10

I'm confused how to include optional arguments/flags when writing a bash script for the following program:

The program requires two arguments:

run_program --flag1 <value> --flag2 <value>

However, there are several optional flags:

run_program --flag1 <value> --flag2 <value> --optflag1 <value> --optflag2 <value> --optflag3 <value> --optflag4 <value> --optflag5 <value> 

I would like to run the bash script such that it takes user arguments. If users only input two arguments in order, then it would be:

#!/bin/sh

run_program --flag1 $1 --flag2 $2

But what if any of the optional arguments are included? I would think it would be

if [ --optflag1 "$3" ]; then
    run_program --flag1 $1 --flag2 $2 --optflag1 $3
fi

But what if $4 is given but not $3?

  • getopts is what you want. Without that, you could use a loop with a switch statement to detect each flag, optional or not. – orion Dec 19 '16 at 23:02
  • 1
    Duplicate of stackoverflow.com/questions/16483119/… – steve Dec 19 '16 at 23:06
  • @orion With getopts, I would need to specify each argument combination? 3 & 4, 3 & 5, 3 & 4 & 5, etc. ? – ShanZhengYang Dec 19 '16 at 23:08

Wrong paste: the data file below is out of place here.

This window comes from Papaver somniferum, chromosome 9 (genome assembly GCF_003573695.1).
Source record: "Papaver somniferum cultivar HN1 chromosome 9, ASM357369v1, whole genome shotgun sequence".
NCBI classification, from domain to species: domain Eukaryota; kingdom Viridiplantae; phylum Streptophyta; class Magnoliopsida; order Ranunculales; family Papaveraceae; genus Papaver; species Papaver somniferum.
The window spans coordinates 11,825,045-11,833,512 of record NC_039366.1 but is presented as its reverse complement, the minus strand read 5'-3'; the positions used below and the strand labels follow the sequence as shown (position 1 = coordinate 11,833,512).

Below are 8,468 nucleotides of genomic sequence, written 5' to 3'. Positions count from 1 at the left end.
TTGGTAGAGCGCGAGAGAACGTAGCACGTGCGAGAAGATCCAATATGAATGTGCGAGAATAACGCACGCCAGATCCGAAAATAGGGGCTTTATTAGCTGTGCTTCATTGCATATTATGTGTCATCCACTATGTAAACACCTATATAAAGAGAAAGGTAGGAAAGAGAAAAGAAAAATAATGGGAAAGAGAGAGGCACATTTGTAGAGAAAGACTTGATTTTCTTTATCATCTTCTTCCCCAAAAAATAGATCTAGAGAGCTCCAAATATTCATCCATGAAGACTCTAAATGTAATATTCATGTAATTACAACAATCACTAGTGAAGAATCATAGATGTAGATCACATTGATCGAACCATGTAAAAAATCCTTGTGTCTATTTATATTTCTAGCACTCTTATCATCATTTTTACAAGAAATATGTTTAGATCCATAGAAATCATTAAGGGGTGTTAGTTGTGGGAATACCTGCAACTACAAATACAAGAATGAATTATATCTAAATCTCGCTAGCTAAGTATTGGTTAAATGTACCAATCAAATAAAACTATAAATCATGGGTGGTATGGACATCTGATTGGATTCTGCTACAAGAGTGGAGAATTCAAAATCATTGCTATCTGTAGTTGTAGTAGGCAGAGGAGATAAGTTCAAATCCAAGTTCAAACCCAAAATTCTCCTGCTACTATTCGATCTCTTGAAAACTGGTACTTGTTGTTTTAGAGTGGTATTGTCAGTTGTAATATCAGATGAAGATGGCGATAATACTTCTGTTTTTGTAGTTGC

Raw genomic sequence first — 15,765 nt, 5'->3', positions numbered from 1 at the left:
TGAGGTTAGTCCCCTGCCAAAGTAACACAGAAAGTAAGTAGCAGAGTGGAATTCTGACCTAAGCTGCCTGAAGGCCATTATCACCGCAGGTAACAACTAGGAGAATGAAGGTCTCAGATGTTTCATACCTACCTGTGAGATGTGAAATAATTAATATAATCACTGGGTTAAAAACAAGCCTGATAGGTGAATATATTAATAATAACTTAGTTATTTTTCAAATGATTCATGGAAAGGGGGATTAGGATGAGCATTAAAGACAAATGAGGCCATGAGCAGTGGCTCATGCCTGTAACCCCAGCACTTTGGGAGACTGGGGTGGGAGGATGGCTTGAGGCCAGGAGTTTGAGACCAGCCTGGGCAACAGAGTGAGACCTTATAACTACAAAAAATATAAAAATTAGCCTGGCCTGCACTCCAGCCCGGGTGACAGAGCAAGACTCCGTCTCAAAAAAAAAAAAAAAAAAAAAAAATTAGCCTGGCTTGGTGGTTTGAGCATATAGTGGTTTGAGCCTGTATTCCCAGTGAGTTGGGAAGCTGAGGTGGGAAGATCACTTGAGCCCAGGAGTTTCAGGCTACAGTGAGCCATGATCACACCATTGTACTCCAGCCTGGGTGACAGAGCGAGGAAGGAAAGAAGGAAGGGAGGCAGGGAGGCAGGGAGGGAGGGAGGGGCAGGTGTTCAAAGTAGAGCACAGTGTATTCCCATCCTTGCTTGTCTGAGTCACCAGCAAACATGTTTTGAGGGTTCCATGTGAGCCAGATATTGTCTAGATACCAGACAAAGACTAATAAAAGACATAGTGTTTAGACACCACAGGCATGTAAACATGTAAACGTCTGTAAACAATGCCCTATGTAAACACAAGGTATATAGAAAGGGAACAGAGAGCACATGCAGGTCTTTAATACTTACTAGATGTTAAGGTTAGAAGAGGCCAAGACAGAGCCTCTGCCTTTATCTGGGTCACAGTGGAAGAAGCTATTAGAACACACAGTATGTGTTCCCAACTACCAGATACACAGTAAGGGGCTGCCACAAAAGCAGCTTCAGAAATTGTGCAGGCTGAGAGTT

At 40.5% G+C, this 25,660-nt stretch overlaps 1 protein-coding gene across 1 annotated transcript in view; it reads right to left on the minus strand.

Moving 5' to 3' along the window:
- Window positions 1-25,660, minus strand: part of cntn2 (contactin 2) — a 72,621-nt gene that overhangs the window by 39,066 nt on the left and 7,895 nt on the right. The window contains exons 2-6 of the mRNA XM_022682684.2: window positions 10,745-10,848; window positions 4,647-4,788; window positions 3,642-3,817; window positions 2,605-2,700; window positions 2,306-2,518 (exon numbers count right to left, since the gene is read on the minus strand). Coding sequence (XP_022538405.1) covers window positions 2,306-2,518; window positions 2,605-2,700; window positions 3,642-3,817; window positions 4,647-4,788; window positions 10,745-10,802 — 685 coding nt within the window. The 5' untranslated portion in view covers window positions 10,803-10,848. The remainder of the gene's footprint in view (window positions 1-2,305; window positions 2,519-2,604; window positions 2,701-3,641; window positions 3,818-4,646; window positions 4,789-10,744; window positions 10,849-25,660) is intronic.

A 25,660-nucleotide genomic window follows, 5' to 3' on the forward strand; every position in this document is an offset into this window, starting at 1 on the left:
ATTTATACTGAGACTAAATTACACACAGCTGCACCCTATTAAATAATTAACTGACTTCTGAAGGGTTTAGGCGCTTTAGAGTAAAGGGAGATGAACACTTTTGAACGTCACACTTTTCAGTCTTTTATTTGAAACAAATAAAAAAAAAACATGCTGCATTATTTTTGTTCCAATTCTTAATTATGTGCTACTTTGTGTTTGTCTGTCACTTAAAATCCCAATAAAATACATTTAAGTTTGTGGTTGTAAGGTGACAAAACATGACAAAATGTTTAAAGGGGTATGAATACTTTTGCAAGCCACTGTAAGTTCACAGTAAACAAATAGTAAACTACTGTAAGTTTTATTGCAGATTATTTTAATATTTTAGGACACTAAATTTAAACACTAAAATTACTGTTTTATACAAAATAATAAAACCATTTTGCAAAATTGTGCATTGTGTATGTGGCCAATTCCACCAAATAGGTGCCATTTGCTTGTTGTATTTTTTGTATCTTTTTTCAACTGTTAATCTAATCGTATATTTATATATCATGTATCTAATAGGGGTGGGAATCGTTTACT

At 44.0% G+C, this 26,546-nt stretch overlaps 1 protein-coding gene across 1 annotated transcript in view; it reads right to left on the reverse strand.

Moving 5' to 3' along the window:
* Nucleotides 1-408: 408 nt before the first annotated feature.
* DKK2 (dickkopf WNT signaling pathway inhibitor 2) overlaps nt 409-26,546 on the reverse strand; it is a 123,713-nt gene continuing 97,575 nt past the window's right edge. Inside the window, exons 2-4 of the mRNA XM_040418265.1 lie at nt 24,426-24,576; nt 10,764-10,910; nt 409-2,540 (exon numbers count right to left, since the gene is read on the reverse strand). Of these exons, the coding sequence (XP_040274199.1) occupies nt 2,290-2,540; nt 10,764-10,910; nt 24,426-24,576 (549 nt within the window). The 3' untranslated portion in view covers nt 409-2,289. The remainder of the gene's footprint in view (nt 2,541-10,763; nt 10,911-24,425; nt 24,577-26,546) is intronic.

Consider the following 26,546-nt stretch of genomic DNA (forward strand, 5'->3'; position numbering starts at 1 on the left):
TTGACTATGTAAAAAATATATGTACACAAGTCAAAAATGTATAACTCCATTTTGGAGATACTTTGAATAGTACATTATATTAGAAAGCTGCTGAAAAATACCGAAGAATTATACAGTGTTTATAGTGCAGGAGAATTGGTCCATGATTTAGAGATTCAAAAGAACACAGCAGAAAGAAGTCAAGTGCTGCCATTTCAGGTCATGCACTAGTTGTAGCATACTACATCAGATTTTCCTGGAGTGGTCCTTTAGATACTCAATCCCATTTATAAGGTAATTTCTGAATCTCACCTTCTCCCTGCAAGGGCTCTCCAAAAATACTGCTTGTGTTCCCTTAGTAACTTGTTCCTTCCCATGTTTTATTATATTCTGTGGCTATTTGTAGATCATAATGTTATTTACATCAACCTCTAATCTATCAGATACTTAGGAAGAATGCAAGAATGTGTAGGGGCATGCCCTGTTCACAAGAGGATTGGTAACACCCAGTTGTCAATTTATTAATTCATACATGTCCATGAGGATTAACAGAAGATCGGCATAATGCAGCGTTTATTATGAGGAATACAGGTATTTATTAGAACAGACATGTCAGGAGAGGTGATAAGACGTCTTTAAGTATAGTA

• No, you just set them if you get them, otherwise it reports it wasn't found, so basically you just "get" each option, in whatever order, and specify them in any order, if at all. But just read the bash man page, it's all there. – orion Dec 19 '16 at 23:27
  • @orion I'm sorry, but I still don't quite understand getopts. Let's say I force users to run the script with all arguments: run_program.sh VAL VAL FALSE FALSE FALSE FALSE FALSE which runs the program as program --flag1 VAL --flag2 VAL. If you ran run_program.sh VAL VAL FALSE 10 FALSE FALSE FALSE, the program would run as program --flag1 VAL --flag2 VAL --optflag2 10. How can you get such behavior with getopts? – ShanZhengYang Dec 20 '16 at 3:53
17

This article shows two different ways - shift and getopts (and discusses the advantages and disadvantages of the two approaches).